I
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Yahya Han
Mulla Nasruddin, a legendary character whose adventures and misadventures are enjoyed across the Islamic world. This collection of stories portrays his eccentric, engaging and irreverent character and his senses of humor. One day, Nasruddin head needs to be shaved and he goes to the barber shop. When the barber has nicked his skin, he says sorry and sticks cotton to the cut. When he cuts his head fourth time, hodja leaps out of his chair and rushes to the door. “Khoja, wait!” called the barber. ...more
Lacie Griffin
May 23, 2012 Lacie Griffin rated it it was ok
This book won the 2012 South Asia Book Award for Children’s and Young Adult Literature and honestly, I don't know why. The illustrations are beautiful, but the stories are HORRIBLE. The fables are confusing and many just don't make sense. The artwork was beautiful, but I had a hard time finishing the book. The book claims that Mulla Nasruddin is a legendary character of the Islamic world. His legendary misadventures must not have been in this book. I give it a 2 only because of the illustrator.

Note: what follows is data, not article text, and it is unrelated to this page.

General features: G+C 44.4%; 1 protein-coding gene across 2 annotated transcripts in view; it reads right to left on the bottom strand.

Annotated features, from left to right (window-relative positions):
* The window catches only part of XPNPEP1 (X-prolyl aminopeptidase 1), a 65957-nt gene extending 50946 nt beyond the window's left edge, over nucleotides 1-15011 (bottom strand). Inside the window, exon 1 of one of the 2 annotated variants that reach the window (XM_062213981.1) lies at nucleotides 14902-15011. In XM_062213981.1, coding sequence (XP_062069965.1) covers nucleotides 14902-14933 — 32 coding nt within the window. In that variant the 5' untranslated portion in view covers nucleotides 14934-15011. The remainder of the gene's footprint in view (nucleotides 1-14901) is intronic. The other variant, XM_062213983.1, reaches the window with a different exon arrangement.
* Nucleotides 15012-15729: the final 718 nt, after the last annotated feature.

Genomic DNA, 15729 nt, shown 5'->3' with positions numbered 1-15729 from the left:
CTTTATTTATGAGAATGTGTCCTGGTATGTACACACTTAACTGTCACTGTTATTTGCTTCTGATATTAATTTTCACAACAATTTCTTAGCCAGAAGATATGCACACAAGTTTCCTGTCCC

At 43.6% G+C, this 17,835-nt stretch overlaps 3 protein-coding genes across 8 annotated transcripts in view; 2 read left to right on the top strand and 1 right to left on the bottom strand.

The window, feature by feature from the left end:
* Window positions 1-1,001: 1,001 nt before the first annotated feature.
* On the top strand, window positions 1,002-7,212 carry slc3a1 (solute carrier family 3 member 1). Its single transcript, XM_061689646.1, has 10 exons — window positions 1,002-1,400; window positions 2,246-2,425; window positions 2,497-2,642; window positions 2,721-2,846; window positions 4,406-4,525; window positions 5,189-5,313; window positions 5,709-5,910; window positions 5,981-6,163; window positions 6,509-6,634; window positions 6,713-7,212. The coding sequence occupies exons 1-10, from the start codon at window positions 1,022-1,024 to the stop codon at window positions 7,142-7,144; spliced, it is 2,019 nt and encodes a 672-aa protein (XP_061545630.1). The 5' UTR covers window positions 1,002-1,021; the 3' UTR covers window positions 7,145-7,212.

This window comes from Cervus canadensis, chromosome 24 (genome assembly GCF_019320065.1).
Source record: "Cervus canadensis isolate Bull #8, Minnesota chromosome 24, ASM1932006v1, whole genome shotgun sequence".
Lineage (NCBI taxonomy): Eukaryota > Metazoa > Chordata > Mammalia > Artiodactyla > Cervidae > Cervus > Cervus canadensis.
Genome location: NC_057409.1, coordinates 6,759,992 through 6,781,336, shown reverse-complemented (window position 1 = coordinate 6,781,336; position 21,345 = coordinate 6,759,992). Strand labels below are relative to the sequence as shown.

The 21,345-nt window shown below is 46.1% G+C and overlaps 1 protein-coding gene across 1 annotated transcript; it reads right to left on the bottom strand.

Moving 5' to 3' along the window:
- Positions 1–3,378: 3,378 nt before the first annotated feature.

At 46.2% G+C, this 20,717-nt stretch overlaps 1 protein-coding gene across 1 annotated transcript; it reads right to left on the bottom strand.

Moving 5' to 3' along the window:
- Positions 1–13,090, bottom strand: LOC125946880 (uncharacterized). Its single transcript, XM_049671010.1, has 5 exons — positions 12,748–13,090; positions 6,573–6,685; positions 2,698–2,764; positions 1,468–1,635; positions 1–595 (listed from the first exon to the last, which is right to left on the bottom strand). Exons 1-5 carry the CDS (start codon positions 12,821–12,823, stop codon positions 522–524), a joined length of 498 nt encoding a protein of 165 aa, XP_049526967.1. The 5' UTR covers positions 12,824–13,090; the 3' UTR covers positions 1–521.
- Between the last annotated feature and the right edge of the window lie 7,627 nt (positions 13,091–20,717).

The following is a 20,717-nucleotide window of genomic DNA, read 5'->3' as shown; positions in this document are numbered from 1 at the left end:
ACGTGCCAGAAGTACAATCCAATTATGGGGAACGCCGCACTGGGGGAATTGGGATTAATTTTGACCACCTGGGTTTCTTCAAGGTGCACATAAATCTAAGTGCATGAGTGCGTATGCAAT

Sean Dugan-Strout
Dec 06, 2013 Sean Dugan-Strout rated it really liked it
Shelves: children, traditional
This is a collection of stories as told by the character, Mulla Nasruddin. This is a fun and eccentric collection of his adventures. I would recommend this book to older elementary school-aged children, mostly because of the word pronunciations. Luckily, there is a glossary in the back that helps the reader understand some of the unknown words. A quirky introduction to Islamic culture.



Dearborn Public Library Youth Services
Some selections out of this book work better than others. Make sure you pre-read the stories and tell, more than read them. Best for older children, 3rd grade and above. There is a pronounciation guide in the back.
Betsy Leonard
Traditional Literature 2011
I loved the beautiful, brightly colored illustrations in this book of fables centered around the Islamic mullah. The stories are interesting and teach helpful lessons about human nature. There are also a glossary and a pronunciation guide in the back of the book.
Alyson
Aug 29, 2011 Alyson rated it really liked it
Shelves: childrens
Colorful and funny. The wise fool is great, very likable character.
Crystal
Very amusing fables - so glad to learn about Mulla Nasruddin.
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Jul 23, 2016
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Aug 12, 2012
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Oct 20, 2011